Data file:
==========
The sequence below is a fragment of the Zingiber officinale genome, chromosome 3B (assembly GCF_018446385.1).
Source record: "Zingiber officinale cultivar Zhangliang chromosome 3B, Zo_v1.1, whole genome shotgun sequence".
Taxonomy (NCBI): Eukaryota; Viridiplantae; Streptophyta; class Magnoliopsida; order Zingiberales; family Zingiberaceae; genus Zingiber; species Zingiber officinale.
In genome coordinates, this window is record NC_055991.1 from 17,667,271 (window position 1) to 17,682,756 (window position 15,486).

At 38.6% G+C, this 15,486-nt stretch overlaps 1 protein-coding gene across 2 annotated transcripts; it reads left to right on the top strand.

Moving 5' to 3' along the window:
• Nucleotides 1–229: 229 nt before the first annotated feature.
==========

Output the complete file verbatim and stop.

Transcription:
The sequence below is a fragment of the Zingiber officinale genome, chromosome 3B (assembly GCF_018446385.1).
Source record: "Zingiber officinale cultivar Zhangliang chromosome 3B, Zo_v1.1, whole genome shotgun sequence".
Taxonomy (NCBI): Eukaryota; Viridiplantae; Streptophyta; class Magnoliopsida; order Zingiberales; family Zingiberaceae; genus Zingiber; species Zingiber officinale.
In genome coordinates, this window is record NC_055991.1 from 17,667,271 (window position 1) to 17,682,756 (window position 15,486).

At 38.6% G+C, this 15,486-nt stretch overlaps 1 protein-coding gene across 2 annotated transcripts; it reads left to right on the top strand.

Moving 5' to 3' along the window:
• Nucleotides 1–229: 229 nt before the first annotated feature.